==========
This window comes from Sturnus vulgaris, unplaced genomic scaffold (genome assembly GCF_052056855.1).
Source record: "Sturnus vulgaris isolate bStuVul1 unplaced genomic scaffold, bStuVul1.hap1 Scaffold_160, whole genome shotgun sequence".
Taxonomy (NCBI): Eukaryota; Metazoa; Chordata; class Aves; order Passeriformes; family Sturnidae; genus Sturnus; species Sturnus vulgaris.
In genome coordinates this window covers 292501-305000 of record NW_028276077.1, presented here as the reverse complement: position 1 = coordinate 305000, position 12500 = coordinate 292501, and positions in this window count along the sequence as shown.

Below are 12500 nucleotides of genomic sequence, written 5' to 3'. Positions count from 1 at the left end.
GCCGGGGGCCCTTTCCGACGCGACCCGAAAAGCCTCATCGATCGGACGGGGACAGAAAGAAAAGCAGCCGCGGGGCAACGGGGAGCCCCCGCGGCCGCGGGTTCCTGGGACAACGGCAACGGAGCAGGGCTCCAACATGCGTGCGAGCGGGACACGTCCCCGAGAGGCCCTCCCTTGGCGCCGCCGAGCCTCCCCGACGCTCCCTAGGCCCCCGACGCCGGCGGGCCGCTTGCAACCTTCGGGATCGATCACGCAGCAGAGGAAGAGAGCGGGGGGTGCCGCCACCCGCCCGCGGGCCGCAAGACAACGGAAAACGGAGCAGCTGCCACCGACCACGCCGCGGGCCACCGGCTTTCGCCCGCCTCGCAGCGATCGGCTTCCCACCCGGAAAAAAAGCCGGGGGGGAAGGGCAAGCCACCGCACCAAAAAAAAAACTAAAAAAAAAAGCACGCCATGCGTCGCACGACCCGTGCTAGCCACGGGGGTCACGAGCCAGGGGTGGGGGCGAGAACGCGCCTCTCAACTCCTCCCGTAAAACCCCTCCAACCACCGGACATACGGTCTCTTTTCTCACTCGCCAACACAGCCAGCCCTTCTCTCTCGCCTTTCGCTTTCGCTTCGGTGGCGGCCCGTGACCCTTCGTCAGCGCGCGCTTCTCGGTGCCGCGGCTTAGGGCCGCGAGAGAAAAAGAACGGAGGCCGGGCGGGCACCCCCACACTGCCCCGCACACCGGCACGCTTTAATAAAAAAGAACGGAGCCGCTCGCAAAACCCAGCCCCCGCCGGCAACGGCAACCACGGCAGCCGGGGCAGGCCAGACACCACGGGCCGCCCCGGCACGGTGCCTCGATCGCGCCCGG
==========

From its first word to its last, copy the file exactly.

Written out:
This window comes from Sturnus vulgaris, unplaced genomic scaffold (genome assembly GCF_052056855.1).
Source record: "Sturnus vulgaris isolate bStuVul1 unplaced genomic scaffold, bStuVul1.hap1 Scaffold_160, whole genome shotgun sequence".
Taxonomy (NCBI): Eukaryota; Metazoa; Chordata; class Aves; order Passeriformes; family Sturnidae; genus Sturnus; species Sturnus vulgaris.
In genome coordinates this window covers 292501-305000 of record NW_028276077.1, presented here as the reverse complement: position 1 = coordinate 305000, position 12500 = coordinate 292501, and positions in this window count along the sequence as shown.

Below are 12500 nucleotides of genomic sequence, written 5' to 3'. Positions count from 1 at the left end.
GCCGGGGGCCCTTTCCGACGCGACCCGAAAAGCCTCATCGATCGGACGGGGACAGAAAGAAAAGCAGCCGCGGGGCAACGGGGAGCCCCCGCGGCCGCGGGTTCCTGGGACAACGGCAACGGAGCAGGGCTCCAACATGCGTGCGAGCGGGACACGTCCCCGAGAGGCCCTCCCTTGGCGCCGCCGAGCCTCCCCGACGCTCCCTAGGCCCCCGACGCCGGCGGGCCGCTTGCAACCTTCGGGATCGATCACGCAGCAGAGGAAGAGAGCGGGGGGTGCCGCCACCCGCCCGCGGGCCGCAAGACAACGGAAAACGGAGCAGCTGCCACCGACCACGCCGCGGGCCACCGGCTTTCGCCCGCCTCGCAGCGATCGGCTTCCCACCCGGAAAAAAAGCCGGGGGGGAAGGGCAAGCCACCGCACCAAAAAAAAAACTAAAAAAAAAAGCACGCCATGCGTCGCACGACCCGTGCTAGCCACGGGGGTCACGAGCCAGGGGTGGGGGCGAGAACGCGCCTCTCAACTCCTCCCGTAAAACCCCTCCAACCACCGGACATACGGTCTCTTTTCTCACTCGCCAACACAGCCAGCCCTTCTCTCTCGCCTTTCGCTTTCGCTTCGGTGGCGGCCCGTGACCCTTCGTCAGCGCGCGCTTCTCGGTGCCGCGGCTTAGGGCCGCGAGAGAAAAAGAACGGAGGCCGGGCGGGCACCCCCACACTGCCCCGCACACCGGCACGCTTTAATAAAAAAGAACGGAGCCGCTCGCAAAACCCAGCCCCCGCCGGCAACGGCAACCACGGCAGCCGGGGCAGGCCAGACACCACGGGCCGCCCCGGCACGGTGCCTCGATCGCGCCCGG